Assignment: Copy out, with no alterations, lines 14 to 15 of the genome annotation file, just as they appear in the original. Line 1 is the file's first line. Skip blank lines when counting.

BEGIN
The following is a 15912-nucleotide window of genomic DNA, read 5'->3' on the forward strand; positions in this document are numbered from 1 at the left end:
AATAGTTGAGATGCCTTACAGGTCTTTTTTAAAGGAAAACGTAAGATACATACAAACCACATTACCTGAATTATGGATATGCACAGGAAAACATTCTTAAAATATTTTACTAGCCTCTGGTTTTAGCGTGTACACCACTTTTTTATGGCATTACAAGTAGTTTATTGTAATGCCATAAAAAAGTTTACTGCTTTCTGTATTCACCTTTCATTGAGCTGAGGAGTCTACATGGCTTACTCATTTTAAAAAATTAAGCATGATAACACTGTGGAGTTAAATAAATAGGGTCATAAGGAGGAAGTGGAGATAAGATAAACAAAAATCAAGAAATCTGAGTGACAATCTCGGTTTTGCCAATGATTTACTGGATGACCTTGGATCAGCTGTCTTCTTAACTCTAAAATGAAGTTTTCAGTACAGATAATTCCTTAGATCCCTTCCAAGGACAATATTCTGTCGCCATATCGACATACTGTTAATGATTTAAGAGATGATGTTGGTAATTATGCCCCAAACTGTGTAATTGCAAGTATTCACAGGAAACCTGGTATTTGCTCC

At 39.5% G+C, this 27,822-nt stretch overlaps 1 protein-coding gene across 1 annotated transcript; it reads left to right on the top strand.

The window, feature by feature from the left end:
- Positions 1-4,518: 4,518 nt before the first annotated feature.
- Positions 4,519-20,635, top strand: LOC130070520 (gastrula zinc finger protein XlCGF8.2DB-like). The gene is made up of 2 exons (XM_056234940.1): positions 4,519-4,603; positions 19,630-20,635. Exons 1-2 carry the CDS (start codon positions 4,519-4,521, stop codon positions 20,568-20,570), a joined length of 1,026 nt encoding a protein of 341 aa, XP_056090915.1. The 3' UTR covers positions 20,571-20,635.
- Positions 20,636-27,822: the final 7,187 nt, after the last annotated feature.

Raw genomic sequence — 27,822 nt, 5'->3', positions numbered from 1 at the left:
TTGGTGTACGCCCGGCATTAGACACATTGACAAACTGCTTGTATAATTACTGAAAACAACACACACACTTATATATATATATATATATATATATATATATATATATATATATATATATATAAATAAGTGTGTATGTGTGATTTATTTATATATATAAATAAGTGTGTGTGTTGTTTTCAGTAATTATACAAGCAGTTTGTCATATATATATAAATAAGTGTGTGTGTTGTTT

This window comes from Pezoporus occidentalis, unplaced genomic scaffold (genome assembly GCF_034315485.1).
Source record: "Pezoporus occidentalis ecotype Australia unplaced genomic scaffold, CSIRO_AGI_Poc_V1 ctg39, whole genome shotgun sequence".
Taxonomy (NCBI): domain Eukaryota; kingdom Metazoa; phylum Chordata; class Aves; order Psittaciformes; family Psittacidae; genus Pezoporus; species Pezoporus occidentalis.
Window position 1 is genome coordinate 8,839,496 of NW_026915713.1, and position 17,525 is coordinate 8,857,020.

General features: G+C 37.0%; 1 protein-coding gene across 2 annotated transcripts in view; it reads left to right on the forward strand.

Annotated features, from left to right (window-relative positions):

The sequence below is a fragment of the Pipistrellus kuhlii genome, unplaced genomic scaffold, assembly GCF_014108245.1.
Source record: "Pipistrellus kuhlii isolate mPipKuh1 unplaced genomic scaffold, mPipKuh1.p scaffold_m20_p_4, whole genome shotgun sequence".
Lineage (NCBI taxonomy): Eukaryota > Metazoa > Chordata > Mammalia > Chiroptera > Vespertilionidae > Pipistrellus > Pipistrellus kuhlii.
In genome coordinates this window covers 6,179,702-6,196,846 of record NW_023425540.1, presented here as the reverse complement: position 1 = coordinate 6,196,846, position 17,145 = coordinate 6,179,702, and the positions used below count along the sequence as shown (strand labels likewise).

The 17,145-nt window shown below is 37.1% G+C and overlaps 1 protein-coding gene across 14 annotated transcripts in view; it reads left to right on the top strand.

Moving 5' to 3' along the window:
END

General features: G+C 37.0%; 1 protein-coding gene across 2 annotated transcripts in view; it reads left to right on the forward strand.

Annotated features, from left to right (window-relative positions):